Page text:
Recently I searched Google for “catholic parish website design.” Then I reviewed the design samples of two companies that were listed on the first page. I was interested to see if the parishes that are updating their website designs are also updating their home pages to be more evangelizing or welcoming. Here is what I found.
The first company I looked at was Connecting Members. Their template designs are clean, simple and attractive. Basically, they provide different configurations of Mass schedule, announcements, links and calendar information and other information such as address, phone number, Facebook and Twitter links. Some contain ads for the businesses which support the website and others include links to online giving. The choice of content comes from the parishes. I saw three websites where the word Welcome appeared and a few others where I’m New was a menu heading, but these were not typical nor were they remarkable in their welcomes. No evangelization stars here. (Note: At the end of 2015 and early 2016, I worked with Connecting Members to create a welcoming website for St. John Neumann Catholic Church in Strongsville, Ohio. I think we were successful.)
The second company was eCatholic®. There is some variety in the sample websites displayed. The background frames are attractive and the main menus are clear and easy to read. The structure of the home pages below the menus vary in quality. Most likely, this reflects on the skills of the parish web master more than the skills of the professional web designer. Two websites, St. Mary’s Catholic Center at Texas A & M University and St. Gerard Catholic Church from Lansing Michigan get stars for evangelization, three others were on the way, but the rest are in-house websites focused primarily on announcements, calendars, links, etc. (Note: After this article was written, I worked with eCatholic to create a free evangelizing parish template. It is called Bethany, in case you are interested in using it.)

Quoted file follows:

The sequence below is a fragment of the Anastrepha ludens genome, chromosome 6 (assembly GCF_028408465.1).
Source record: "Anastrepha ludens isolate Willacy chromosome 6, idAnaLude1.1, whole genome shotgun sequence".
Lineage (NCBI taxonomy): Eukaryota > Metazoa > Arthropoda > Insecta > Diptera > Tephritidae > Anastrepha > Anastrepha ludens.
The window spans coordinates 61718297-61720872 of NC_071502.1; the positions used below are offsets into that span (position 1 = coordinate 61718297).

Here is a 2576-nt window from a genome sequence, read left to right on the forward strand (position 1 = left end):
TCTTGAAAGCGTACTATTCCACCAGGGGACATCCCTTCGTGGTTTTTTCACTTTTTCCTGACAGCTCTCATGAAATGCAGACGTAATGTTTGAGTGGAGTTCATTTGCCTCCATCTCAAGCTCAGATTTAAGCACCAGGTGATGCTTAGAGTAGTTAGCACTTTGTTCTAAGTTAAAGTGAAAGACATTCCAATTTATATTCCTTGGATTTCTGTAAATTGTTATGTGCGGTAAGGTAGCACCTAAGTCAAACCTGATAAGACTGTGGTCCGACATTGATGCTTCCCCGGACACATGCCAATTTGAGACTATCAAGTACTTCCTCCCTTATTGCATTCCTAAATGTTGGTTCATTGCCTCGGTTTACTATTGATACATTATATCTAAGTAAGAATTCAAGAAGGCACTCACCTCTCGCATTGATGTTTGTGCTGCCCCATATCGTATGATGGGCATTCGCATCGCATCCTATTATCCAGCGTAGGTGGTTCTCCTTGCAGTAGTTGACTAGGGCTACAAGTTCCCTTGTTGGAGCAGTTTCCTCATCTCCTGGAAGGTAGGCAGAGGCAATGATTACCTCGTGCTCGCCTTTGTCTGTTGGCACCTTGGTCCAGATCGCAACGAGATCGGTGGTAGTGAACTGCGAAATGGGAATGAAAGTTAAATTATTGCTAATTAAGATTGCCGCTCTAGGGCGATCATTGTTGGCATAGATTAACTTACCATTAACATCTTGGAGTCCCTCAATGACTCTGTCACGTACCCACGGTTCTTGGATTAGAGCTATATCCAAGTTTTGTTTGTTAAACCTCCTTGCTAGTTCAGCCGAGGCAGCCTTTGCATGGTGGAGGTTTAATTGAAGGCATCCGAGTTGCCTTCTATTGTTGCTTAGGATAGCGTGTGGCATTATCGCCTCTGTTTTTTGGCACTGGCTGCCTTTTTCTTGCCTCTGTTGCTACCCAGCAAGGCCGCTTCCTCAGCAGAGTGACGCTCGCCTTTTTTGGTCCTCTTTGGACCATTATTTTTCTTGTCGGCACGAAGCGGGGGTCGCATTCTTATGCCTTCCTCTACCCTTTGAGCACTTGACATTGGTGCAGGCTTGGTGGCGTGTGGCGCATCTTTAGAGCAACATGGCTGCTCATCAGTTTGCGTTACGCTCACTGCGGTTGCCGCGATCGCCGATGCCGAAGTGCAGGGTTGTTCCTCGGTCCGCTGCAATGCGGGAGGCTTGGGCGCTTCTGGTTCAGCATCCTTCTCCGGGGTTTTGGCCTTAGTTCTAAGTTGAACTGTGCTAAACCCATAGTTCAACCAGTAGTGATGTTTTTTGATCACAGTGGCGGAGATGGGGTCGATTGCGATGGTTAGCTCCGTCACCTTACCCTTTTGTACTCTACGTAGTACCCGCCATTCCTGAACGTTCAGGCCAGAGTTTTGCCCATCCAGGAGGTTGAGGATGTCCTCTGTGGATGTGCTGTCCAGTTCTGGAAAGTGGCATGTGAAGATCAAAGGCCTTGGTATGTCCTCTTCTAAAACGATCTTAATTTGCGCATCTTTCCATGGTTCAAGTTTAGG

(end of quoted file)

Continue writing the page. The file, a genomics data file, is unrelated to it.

These two companies and other website designers are giving the parishes what they want. Unfortunately, most parishes do not see or want their websites to be part of their evangelizing ministry. It is hard for me to believe that Church ministers and those charged with the development of the parish website and social media sites do not see the website as a way to welcome visitors, new-comers, seekers or inactive Catholics who may wish to return. This is a missed opportunity. The first place “outsiders” look to find out about our parishes is the Internet and their needs are seldom addressed.
The good news is that more parishes are paying attention to their online presence and updating their website designs. The less-than-good news is that while more attractive, most re-designed websites have home pages that are announcement boards that ignore the world and the people outside the walls of the Church. However, the few exceptions that I have found give me hope that someday all parish home pages will be communicating the welcome that visitors, new-comers, seekers and inactive Catholics are seeking.
If you have an example of a welcoming parish website where the home page speaks to visitors, new-comers, seekers and inactive Catholics who wish to return as well as to active members, please give the link in the comments below.
What do you think?
Note: This article was updated November 15, 2016.